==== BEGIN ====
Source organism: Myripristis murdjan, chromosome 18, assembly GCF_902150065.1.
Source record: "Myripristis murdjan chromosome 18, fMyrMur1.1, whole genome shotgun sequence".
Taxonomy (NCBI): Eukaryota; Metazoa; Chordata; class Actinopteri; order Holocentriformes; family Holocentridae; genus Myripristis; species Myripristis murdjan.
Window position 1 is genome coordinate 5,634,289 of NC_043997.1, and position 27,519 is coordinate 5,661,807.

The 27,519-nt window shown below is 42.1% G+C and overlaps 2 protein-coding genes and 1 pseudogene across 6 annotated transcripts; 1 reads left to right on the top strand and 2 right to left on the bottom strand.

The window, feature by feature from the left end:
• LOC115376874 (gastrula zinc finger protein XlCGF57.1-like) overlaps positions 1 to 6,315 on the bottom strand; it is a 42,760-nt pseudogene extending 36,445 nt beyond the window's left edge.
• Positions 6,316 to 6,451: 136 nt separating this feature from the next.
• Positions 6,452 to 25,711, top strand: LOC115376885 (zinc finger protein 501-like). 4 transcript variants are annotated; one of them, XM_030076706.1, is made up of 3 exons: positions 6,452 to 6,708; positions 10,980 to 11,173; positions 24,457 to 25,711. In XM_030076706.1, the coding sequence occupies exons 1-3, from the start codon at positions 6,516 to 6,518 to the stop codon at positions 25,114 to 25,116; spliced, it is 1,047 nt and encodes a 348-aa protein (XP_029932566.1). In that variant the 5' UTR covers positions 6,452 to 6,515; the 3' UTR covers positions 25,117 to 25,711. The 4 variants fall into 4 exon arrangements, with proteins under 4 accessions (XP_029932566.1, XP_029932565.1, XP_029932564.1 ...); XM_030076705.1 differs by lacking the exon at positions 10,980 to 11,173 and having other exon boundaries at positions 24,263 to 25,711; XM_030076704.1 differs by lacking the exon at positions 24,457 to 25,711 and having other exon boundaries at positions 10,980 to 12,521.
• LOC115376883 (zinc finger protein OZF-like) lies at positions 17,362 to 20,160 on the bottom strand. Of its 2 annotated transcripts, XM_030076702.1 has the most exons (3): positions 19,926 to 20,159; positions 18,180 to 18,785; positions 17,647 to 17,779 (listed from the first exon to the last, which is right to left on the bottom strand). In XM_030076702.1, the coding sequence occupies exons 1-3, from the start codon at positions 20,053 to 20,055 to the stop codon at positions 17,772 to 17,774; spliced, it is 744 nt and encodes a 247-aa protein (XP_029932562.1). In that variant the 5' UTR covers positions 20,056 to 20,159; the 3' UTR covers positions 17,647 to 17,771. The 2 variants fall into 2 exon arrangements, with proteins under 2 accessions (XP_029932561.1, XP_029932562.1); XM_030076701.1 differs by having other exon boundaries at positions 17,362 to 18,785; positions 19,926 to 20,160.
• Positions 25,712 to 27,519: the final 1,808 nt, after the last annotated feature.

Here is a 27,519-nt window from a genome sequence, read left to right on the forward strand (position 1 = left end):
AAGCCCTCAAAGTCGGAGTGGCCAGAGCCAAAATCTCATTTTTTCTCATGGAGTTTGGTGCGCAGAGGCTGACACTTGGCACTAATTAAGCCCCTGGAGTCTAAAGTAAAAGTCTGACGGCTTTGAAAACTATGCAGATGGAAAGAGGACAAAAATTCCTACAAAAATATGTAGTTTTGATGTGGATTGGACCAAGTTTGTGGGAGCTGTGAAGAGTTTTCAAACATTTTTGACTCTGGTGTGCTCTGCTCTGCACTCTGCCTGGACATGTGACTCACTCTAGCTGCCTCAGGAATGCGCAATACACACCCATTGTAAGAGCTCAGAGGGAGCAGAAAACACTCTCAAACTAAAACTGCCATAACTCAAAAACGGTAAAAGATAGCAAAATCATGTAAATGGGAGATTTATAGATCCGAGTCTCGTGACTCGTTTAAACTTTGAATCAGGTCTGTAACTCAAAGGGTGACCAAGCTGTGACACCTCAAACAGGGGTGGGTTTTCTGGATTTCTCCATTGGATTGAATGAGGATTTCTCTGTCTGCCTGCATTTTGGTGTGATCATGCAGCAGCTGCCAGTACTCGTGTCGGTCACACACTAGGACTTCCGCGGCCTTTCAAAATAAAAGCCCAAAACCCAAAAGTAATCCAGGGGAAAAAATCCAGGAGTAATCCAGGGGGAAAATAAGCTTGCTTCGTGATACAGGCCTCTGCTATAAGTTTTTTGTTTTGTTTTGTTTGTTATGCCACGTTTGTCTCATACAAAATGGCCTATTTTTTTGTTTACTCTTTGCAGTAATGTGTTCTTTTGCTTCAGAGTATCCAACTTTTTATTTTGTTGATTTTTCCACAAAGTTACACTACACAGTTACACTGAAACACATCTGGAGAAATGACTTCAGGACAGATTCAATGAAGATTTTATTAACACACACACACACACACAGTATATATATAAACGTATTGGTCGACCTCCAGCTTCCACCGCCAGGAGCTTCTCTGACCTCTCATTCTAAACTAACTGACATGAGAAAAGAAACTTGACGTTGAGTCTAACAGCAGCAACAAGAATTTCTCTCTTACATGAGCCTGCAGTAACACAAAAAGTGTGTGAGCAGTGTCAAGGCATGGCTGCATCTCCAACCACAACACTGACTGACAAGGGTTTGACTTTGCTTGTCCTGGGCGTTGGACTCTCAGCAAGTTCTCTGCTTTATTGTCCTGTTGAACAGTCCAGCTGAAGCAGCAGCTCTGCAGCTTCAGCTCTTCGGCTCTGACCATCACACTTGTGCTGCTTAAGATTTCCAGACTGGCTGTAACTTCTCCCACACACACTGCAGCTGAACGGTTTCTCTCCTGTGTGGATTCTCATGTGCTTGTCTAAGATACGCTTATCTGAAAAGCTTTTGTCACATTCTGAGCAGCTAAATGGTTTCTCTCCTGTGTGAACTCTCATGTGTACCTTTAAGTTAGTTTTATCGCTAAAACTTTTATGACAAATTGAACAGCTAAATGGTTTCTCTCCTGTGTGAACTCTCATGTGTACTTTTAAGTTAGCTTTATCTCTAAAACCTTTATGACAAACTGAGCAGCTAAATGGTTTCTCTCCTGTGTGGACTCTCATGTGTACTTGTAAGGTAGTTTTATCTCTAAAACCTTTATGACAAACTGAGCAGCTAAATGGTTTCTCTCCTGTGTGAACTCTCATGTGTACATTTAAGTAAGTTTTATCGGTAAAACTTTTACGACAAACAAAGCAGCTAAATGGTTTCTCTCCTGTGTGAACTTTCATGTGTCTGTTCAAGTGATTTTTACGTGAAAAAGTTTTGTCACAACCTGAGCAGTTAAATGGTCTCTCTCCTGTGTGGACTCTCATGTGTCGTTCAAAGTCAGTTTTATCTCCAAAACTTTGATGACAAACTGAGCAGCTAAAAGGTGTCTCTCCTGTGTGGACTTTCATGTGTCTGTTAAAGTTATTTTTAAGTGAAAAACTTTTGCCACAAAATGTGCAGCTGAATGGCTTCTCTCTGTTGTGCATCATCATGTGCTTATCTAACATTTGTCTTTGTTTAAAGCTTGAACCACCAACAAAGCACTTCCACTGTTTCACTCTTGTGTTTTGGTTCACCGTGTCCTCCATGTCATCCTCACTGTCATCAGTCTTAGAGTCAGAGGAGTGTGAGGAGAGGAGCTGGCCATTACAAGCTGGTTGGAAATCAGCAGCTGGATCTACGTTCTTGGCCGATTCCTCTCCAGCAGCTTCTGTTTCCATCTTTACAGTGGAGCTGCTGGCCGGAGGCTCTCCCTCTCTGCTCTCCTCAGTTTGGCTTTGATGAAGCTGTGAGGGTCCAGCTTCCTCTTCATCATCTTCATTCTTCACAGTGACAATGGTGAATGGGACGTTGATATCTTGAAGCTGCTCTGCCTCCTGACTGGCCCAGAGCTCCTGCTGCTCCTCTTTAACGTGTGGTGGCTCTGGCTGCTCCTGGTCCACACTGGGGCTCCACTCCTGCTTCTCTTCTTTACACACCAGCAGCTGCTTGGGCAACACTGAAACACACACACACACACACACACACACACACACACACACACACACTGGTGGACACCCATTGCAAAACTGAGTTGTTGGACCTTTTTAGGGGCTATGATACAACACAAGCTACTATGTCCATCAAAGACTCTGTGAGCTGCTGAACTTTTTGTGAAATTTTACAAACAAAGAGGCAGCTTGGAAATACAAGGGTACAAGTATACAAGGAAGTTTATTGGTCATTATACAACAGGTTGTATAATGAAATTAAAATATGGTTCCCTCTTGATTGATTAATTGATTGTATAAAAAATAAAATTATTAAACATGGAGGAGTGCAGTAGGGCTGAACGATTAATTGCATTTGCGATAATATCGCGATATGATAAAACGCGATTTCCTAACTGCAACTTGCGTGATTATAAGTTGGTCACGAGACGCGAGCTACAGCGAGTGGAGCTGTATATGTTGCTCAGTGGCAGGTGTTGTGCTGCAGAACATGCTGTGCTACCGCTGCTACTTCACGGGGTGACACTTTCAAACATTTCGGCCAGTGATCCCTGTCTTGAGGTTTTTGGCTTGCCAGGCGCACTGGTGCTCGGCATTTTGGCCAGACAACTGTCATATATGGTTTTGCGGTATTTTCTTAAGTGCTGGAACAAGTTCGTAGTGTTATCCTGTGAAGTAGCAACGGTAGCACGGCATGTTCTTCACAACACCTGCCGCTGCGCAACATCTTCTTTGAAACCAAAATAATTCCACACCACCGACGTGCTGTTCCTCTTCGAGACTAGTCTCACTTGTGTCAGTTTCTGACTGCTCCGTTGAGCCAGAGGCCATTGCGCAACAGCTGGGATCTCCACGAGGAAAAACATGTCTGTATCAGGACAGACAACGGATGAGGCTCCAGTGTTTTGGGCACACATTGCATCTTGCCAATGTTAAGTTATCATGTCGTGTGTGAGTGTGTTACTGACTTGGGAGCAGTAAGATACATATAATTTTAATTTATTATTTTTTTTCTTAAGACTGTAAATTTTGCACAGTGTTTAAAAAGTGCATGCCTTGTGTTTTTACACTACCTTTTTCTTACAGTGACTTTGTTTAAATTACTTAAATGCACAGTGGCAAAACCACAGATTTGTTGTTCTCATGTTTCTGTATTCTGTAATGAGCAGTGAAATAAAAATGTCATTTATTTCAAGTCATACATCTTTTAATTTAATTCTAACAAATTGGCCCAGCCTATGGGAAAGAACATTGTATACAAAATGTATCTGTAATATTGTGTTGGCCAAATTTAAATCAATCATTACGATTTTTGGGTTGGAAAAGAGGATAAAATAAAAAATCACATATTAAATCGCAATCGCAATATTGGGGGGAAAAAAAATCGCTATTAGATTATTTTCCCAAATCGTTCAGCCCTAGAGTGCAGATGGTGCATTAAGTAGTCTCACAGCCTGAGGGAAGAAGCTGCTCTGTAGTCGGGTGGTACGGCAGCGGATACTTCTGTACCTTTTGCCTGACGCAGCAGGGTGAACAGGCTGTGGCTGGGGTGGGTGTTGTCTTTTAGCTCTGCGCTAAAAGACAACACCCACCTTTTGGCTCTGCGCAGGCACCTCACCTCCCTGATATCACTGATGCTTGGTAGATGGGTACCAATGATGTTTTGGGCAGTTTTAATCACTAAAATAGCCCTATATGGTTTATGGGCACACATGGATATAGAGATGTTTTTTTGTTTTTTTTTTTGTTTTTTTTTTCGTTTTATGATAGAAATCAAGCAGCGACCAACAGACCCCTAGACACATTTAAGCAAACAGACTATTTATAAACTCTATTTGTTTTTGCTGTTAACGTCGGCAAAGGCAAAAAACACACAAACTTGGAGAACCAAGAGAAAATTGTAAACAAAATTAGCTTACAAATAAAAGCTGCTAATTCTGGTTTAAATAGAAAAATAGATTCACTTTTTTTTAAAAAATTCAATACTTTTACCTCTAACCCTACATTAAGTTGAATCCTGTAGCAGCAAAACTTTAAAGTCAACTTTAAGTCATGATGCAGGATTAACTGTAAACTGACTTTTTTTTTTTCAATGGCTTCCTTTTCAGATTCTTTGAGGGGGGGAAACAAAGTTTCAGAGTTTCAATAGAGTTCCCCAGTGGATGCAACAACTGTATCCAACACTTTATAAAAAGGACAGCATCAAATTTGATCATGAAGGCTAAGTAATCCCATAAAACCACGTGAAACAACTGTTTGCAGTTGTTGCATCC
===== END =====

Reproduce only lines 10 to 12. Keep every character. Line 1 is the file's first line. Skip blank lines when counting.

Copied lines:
• LOC115376883 (zinc finger protein OZF-like) lies at positions 17,362 to 20,160 on the bottom strand. Of its 2 annotated transcripts, XM_030076702.1 has the most exons (3): positions 19,926 to 20,159; positions 18,180 to 18,785; positions 17,647 to 17,779 (listed from the first exon to the last, which is right to left on the bottom strand). In XM_030076702.1, the coding sequence occupies exons 1-3, from the start codon at positions 20,053 to 20,055 to the stop codon at positions 17,772 to 17,774; spliced, it is 744 nt and encodes a 247-aa protein (XP_029932562.1). In that variant the 5' UTR covers positions 20,056 to 20,159; the 3' UTR covers positions 17,647 to 17,771. The 2 variants fall into 2 exon arrangements, with proteins under 2 accessions (XP_029932561.1, XP_029932562.1); XM_030076701.1 differs by having other exon boundaries at positions 17,362 to 18,785; positions 19,926 to 20,160.
• Positions 25,712 to 27,519: the final 1,808 nt, after the last annotated feature.

Here is a 27,519-nt window from a genome sequence, read left to right on the forward strand (position 1 = left end):